Well, let’s move on to the next scene in Matthew 15.
"Then Pharisees and scribes came to Jesus from Jerusalem and said, “Why do your disciples break the tradition of the elders? For they do not wash their hands when they eat.” He answered them, “And why do you break the commandment of God for the sake of your tradition? For God commanded, ‘Honor your father and your mother,’ and, ‘Whoever reviles father or mother must surely die.’ But you say, ‘If anyone tells his father or his mother, “What you would have gained from me is given to God,” he need not honor his father.’ So for the sake of your tradition you have made void the word of God. You hypocrites! Well did Isaiah prophesy of you, when he said: “ ‘This people honors me with their lips, but their heart is far from me; in vain do they worship me, teaching as doctrines the commandments of men.’ ”"
(Matthew 15:1–9 ESV)
Chronologically, this is happening the morning after the feeding of the 5,000, and just probably a matter of hours after Jesus has walked on the water. Remember, Jesus landed in Gennesaret, and from here to Capernaum is several miles. Mark’s Gospel gives the detail that Jesus is journeying through towns and villages, and I think it’s a safe assumption that He’s probably going back to Capernaum. So when He arrives back home, I think that’s where He has this encounter with the Pharisees, where His disciples are having a mid-day or evening meal. It’s so important to see that these are Pharisees and scribes from Jerusalem. Once again, as we’ll see, Jesus is entering into a radical controversy with them here. They question Jesus and ask Him why His disciples are breaking the tradition of the elders. Now that phrase, "the traditions of the elders”, is an important phrase to understand. I’ve talked about it a little bit before, but essentially what the extremely religious Jews like the Pharisees and scribes would do would be to construct a “fence” around the Law so that there was no chance of breaking the Law itself. They accumulated so many traditions that were not the teachings of God but were the traditions of men. In other words, their traditions were not based on the Law itself, but rather the “fence” around the law. The accusation of the Pharisees is that Jesus' disciples are breaking these traditions. Even though the Law says nothing about hand washing before eating, the Pharisees looked at any violation of their traditions, any breach of that fence around the Law, as a violation of God’s commandments. In other words, the traditions and the “fence” became authoritative. So Jesus stands up against them and says “guys, you’ve made God’s commands of absolutely no effect by your tradition. You’ve made all these rules for people to follow under the auspices of obedience to the Law, but you have completely obliterated the true meaning of the Law and you insist on allegiance to your tradition. In doing so, you are not entering at all into the heart of the original commandment that God made.” This is exactly what Jesus was coming against in the Sermon on the Mount - I talked about that back in Episode 63.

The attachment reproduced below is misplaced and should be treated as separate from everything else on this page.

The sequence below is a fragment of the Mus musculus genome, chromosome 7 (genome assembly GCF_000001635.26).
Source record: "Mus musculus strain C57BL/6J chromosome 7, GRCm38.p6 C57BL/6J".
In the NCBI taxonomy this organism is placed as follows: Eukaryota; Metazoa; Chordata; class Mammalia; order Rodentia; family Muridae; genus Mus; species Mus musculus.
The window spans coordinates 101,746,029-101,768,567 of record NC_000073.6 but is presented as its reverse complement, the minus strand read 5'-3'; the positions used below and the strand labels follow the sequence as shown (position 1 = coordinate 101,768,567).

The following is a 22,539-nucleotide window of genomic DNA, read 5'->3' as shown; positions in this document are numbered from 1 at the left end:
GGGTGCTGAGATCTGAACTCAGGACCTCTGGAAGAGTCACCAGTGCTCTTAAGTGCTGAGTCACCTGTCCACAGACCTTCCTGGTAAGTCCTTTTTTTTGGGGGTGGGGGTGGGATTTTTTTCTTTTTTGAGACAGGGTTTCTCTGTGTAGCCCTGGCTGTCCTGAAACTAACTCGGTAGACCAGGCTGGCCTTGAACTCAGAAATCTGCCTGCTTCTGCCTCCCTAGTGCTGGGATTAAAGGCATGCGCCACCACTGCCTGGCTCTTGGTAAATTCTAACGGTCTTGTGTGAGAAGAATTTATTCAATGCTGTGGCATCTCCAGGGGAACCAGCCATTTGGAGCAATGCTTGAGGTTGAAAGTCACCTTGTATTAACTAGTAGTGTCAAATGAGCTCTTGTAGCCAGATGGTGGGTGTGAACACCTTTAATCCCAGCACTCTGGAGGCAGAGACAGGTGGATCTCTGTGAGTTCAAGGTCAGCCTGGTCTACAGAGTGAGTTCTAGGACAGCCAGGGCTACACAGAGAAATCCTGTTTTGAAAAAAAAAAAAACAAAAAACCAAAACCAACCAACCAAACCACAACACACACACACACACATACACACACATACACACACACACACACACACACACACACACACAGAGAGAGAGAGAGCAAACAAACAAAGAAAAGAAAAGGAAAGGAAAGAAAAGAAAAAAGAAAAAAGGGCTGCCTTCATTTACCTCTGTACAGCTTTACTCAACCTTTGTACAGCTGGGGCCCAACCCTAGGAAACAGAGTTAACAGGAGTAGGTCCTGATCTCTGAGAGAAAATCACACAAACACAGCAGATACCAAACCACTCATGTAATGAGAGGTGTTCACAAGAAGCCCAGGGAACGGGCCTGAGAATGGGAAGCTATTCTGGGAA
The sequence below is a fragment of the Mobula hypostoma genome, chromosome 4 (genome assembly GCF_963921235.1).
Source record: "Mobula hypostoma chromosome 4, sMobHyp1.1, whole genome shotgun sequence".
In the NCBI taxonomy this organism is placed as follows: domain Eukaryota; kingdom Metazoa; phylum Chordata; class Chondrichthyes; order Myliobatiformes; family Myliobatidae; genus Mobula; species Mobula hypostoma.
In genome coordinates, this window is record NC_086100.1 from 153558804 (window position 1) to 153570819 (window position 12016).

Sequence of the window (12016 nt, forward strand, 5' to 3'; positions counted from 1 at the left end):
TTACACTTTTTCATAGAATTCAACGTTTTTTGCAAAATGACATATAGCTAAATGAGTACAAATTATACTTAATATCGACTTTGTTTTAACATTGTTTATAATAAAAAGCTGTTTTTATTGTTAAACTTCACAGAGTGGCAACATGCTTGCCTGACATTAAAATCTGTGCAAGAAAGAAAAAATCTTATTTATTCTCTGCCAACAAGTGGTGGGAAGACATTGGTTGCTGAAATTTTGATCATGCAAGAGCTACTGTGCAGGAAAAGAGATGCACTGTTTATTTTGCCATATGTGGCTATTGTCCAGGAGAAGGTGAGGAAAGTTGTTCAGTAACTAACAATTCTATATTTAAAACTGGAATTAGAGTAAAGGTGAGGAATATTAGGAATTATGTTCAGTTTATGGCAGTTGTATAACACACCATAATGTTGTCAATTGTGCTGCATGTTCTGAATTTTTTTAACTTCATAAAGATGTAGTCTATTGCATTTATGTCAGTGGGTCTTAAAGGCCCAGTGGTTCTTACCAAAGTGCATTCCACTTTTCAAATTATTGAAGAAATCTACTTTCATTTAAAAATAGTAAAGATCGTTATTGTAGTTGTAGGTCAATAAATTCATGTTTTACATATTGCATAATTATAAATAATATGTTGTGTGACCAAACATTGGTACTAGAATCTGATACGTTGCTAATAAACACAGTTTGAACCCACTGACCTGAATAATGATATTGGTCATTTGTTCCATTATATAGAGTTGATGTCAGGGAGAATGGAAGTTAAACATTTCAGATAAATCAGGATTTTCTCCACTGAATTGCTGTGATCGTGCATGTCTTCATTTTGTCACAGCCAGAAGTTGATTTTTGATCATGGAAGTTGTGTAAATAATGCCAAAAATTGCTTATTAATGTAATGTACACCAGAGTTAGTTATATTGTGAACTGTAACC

When we consider the larger mission for which Jesus came, it’s pretty striking that it’s in this particular scene that we find Jesus’ most graphic statement on the depravity of man in the Gospels. Remember, Jesus is at the height of his popularity in Galilee. But as we’ll see, He is setting Himself up to really slim down His following. As we’ll see in the next scene, Jesus is going to preach a sermon that makes a large percentage of His followers leave. He sees something that the disciples didn’t see - the wickedness and the depravity of the human heart. Apart from the work of the cross and the grace of the Holy Spirit, no one would be worthy to inherit the kingdom promised to Abraham’s seed.
Well, here’s a couple of points for your meditation this week:
1) Imagine yourself as one of the disciples who had been in the boat with Jesus. He had just fed the 5000, snuck away from the crowd who had tried to make Him ruler, sent the disciples away, walked on the water, healed a bunch of people again, and now made the Pharisees really really mad. How would you have been feeling?
2) Ponder how the Pharisees from Jerusalem had plotted to trap and disqualify Jesus before the people. What was their conversation like on the journey from Jerusalem to Capernaum? How was their hardness of heart coming out as they schemed against Jesus?
In the next episode I’ll break down Jesus’ famous “bread of life” sermon in John chapter 6. With all of the background in view, I hope you will feel how significant the sermon is and how divisive it would have been. Come back next time, and find all the past episodes in this series on my website, www.joshuahawkins.com/gospels. God bless!